The heart-wrenching shot of Rebecca rolling up in her car to the destroyed Pearson house is forever singed into every fan's memory — but one clue could mean that Jack doesn't die in the fire on This Is Us, after all. Rebecca had a bag of what seemed to be Jack's belongings in tow — his wedding ring, a notebook, and what looks to be his watch and keys, all in notably good condition.
Not to get too graphic, but one would imagine that if Jack perished in the fire, all of these things would be at best covered in soot and at worst completely destroyed, especially the notebook. Sure, there is a possibility that Jack was killed in the burning house but not in the actual fire — I'm thinking smoke inhalation or perhaps a collapsing piece of the structure — but I'd like to believe there's some small chance that he was spared such a horrifying fate.
Some have speculated that Jack was injured in the fire but didn't immediately die. Perhaps he was simply taken to the hospital, where they may have given Rebecca his belongings to hold onto while he underwent surgery or some kind of treatment.
One Reddit user charliebean3 suggested that Jack may have had a relatively good prognosis following the fire, only for unexpected complications to take his life at a later date. That would also give us an explanation for why Kevin is in a cast on what appears to be the night of the fire, but does not have the cast on when the family is at Jack's funeral — a somewhat significant amount of time had to have passed between the fire and the funeral, for whatever reason.
This Is Us showrunners are already pros at toying with their audiences' emotions, but if Jack ends up in the hospital, seemingly stable, only to be torn away from his family after a time of relative hope, that'd be a whole new level of painful. (I still haven't forgiven Shonda Rhimes for pulling that trick with Mark Sloan, and I won't endure it again.)
Milo Ventimiglia himself continues to stop short of confirming Jack died in the fire. Whether that's just good cast secret-keeping or because there's another twist coming remains to be seen.
"It would be bad-form storytelling on our end if we were to just give it away right at the beginning," Ventimiglia told Vulture. "[Creator] Dan Fogelman’s plan is parceling things out so you’re satisfied in knowing, hey, maybe this burned-down home has something to do with Jack’s death because his wife is grieving and his kids are crying and everybody’s really emotional and Jack’s not there. So beyond that, it’s to be uncovered in the season."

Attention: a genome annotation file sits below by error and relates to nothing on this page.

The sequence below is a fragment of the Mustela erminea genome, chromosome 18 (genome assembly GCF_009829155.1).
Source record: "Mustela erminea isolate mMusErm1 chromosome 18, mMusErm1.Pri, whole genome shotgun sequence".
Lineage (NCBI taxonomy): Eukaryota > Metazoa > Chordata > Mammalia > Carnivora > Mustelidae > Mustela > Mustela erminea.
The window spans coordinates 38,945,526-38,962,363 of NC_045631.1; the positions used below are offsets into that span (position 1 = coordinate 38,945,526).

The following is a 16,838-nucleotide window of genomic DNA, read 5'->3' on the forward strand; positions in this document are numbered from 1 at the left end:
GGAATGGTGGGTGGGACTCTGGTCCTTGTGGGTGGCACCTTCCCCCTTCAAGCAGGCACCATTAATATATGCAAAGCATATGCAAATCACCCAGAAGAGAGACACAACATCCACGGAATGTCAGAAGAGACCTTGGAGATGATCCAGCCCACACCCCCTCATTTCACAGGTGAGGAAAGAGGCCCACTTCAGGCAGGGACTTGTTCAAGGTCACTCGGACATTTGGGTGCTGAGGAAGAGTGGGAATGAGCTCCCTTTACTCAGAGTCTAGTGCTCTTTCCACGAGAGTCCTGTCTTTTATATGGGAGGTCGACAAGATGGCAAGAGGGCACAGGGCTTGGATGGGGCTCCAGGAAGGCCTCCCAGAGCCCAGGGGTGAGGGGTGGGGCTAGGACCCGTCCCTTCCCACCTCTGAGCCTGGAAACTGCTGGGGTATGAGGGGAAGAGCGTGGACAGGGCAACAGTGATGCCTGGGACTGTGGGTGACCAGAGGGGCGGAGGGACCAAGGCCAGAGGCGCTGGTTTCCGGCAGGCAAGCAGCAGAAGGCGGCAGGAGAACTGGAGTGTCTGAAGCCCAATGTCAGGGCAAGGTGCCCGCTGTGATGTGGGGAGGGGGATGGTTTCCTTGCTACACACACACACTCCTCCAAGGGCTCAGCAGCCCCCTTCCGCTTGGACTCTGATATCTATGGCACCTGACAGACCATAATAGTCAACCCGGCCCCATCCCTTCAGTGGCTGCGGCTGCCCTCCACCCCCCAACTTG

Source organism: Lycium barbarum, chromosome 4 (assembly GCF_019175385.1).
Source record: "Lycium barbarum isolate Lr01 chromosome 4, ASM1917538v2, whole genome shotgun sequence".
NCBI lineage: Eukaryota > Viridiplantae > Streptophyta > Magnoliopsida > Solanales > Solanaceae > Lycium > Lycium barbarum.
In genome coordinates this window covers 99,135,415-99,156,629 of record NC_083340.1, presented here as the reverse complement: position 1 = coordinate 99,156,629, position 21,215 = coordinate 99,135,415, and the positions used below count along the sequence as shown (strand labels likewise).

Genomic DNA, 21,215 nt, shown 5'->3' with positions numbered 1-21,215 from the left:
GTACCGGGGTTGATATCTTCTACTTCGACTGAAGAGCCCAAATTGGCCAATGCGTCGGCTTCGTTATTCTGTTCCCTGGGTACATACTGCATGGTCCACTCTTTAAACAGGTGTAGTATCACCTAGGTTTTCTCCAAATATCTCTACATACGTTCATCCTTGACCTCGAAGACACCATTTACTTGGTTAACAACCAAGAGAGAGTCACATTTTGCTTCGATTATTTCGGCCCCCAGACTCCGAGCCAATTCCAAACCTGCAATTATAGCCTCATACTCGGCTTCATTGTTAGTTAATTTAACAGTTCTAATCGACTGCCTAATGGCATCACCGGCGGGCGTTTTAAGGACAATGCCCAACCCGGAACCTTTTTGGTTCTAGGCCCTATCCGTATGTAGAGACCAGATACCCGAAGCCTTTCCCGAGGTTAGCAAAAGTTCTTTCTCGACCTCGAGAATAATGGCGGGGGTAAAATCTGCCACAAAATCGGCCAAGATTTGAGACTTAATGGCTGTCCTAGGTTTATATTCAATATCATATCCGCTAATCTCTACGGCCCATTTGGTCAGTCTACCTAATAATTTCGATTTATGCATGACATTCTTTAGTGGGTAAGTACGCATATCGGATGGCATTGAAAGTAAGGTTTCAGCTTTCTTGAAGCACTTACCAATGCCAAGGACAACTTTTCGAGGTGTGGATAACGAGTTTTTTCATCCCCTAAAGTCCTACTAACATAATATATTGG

Call me crazy, but saying the fire has "something to do with Jack's death" and not just committing to the fire storyline, especially after it's been revealed to audiences, seems like a pretty deliberate move. When asked by Vulture if he'd filmed Jack's actual death scene yet, Ventimiglia would only say "yes and no," and didn't elaborate further. This leads me to believe it may not be a single death scene, and that adds to the possibility that the fire puts him in the hospital but doesn't necessarily kill him that night. Honestly, with the way the show's played with the timelines so far, the scene with Kate and Randall crying at Miguel's house could've taken place weeks after the actual fire, for all we know. Though it must be a strange feeling, Ventimiglia seems sympathetic to the fact that thousands of people are aching to see his onscreen death.
"We have a savvy television audience nowadays, and I know it’s not a gross fascination where people just want to see a man die," he said in the same interview with Vulture. "They have an itch to scratch, and they want to know what happened to this man and how that moment in time can change and affect the people he loves the most and that love him the most."
We as fans know that Jack's dead, and we know Fogelman's said that he's not messing with us — the destroyed house isn't a red herring, and Jack doesn't die years later. But that's all audiences truly can count on at this point until the showrunners decide to let us in on the rest of the heartbreaking secret.